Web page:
As pension holders have become disillusioned with the performance of their existing personal pension plans SIPP pensions have become increasingly popular. Sophisticated investors find it very restricting to be tied in to a pension company’s limited selection of investment funds, and find the flexibility of the SIPP investment an attractive proposition.
With SIPP pensions you can keep control of the investment decision-making process yourself or you can work with an independent financial adviser to help you choose the SIPP investments.
The main disadvantage of SIPP pensions is ironically, what makes the SIPP pension attractive for pension holders, ie that they are responsible for the investment decision making. Unlike personal pensions where the investment potential is limited to the pension providers internal funds, SIPPs can invest in a wide range of investments including direct investments into stocks and shares and commercial property.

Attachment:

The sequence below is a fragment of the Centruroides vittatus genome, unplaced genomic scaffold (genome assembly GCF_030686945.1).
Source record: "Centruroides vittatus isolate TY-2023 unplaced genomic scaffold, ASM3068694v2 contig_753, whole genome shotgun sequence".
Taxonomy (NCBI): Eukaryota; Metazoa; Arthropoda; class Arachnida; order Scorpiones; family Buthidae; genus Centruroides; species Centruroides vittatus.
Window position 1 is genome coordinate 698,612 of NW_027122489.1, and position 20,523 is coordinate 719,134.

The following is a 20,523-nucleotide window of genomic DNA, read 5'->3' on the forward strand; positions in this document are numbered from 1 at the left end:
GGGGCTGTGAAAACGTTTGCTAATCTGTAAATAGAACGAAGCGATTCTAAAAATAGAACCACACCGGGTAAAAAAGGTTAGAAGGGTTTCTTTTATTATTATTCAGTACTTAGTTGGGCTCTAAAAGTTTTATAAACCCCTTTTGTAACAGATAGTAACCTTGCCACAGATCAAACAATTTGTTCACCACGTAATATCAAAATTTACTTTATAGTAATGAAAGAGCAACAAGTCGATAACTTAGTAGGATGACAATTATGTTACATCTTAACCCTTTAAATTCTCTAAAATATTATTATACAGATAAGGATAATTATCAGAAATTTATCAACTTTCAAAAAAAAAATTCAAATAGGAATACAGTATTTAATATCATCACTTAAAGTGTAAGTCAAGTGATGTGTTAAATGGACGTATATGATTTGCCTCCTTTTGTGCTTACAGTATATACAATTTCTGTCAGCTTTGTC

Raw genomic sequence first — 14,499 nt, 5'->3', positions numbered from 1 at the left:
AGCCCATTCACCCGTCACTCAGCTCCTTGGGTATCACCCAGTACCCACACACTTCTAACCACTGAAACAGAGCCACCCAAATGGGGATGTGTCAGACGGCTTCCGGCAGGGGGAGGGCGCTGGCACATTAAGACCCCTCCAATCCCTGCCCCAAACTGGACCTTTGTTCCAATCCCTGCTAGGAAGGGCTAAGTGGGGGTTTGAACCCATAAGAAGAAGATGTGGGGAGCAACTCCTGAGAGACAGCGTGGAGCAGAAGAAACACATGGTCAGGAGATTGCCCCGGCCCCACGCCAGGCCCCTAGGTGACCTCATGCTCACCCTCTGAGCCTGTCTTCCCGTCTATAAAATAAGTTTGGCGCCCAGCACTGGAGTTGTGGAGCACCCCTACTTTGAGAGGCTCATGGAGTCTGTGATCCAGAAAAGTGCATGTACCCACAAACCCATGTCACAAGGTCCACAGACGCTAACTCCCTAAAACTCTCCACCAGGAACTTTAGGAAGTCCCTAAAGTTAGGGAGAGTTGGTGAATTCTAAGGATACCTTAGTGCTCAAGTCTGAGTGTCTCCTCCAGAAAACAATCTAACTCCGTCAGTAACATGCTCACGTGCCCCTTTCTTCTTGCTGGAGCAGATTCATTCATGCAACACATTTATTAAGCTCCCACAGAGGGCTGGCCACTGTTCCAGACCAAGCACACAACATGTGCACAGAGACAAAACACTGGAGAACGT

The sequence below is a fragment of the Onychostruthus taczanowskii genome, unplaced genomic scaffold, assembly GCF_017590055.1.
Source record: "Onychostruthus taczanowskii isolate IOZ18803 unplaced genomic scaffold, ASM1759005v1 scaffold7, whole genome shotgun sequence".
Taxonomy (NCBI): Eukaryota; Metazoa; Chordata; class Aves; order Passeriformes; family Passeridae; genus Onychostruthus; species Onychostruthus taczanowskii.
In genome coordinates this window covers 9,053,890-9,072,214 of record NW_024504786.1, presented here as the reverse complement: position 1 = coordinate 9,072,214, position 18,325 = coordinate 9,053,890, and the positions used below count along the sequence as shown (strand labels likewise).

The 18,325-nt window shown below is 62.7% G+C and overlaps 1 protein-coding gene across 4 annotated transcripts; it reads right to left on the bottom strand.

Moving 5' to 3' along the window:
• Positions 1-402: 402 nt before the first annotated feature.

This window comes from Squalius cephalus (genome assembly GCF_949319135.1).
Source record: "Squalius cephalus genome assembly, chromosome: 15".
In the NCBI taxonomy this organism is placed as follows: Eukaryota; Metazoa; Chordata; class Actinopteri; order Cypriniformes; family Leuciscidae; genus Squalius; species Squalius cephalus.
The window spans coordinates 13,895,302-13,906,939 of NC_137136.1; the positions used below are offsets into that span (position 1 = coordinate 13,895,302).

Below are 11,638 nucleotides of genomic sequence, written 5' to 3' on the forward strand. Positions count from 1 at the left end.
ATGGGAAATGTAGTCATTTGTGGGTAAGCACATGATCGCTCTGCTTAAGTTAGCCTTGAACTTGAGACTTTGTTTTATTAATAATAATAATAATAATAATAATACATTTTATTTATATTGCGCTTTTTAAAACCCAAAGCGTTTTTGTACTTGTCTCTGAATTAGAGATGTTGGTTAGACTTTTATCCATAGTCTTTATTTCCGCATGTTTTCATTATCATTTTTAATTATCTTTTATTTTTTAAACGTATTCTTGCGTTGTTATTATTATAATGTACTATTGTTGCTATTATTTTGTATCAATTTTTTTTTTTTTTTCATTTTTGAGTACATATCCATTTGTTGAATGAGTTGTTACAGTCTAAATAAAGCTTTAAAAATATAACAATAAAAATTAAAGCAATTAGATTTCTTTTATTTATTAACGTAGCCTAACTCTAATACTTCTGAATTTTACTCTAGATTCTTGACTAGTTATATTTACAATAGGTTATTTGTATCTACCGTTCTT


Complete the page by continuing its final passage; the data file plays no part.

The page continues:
SIPPs can also be used as company pensions, these are called group SIPPs and unlike stakeholder pensions where investment choice is limited these group SIPPs can be used to purchase commercial property. Many people now use SIPPs to do pension release, this is where tax free cash is taken from a pension often after a pension transfer has been made.